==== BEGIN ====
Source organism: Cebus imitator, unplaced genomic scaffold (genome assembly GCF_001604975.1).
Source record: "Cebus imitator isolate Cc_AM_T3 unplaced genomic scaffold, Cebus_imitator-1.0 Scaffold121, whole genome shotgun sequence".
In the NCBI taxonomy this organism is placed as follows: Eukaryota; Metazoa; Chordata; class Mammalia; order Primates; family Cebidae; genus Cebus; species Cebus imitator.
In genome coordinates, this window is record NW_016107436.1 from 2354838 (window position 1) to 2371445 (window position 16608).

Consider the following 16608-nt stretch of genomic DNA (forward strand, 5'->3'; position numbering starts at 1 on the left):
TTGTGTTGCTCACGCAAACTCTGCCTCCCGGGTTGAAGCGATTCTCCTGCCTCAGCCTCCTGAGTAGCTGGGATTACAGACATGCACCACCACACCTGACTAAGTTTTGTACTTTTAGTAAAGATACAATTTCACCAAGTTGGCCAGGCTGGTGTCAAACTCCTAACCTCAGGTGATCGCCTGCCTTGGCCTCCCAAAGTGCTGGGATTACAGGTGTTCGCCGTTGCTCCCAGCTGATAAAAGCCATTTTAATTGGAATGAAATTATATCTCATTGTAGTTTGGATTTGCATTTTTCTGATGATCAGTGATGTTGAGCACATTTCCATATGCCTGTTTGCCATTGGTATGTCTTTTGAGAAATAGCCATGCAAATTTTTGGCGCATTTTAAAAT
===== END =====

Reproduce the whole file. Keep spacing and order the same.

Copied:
Source organism: Cebus imitator, unplaced genomic scaffold (genome assembly GCF_001604975.1).
Source record: "Cebus imitator isolate Cc_AM_T3 unplaced genomic scaffold, Cebus_imitator-1.0 Scaffold121, whole genome shotgun sequence".
In the NCBI taxonomy this organism is placed as follows: Eukaryota; Metazoa; Chordata; class Mammalia; order Primates; family Cebidae; genus Cebus; species Cebus imitator.
In genome coordinates, this window is record NW_016107436.1 from 2354838 (window position 1) to 2371445 (window position 16608).

Consider the following 16608-nt stretch of genomic DNA (forward strand, 5'->3'; position numbering starts at 1 on the left):
TTGTGTTGCTCACGCAAACTCTGCCTCCCGGGTTGAAGCGATTCTCCTGCCTCAGCCTCCTGAGTAGCTGGGATTACAGACATGCACCACCACACCTGACTAAGTTTTGTACTTTTAGTAAAGATACAATTTCACCAAGTTGGCCAGGCTGGTGTCAAACTCCTAACCTCAGGTGATCGCCTGCCTTGGCCTCCCAAAGTGCTGGGATTACAGGTGTTCGCCGTTGCTCCCAGCTGATAAAAGCCATTTTAATTGGAATGAAATTATATCTCATTGTAGTTTGGATTTGCATTTTTCTGATGATCAGTGATGTTGAGCACATTTCCATATGCCTGTTTGCCATTGGTATGTCTTTTGAGAAATAGCCATGCAAATTTTTGGCGCATTTTAAAAT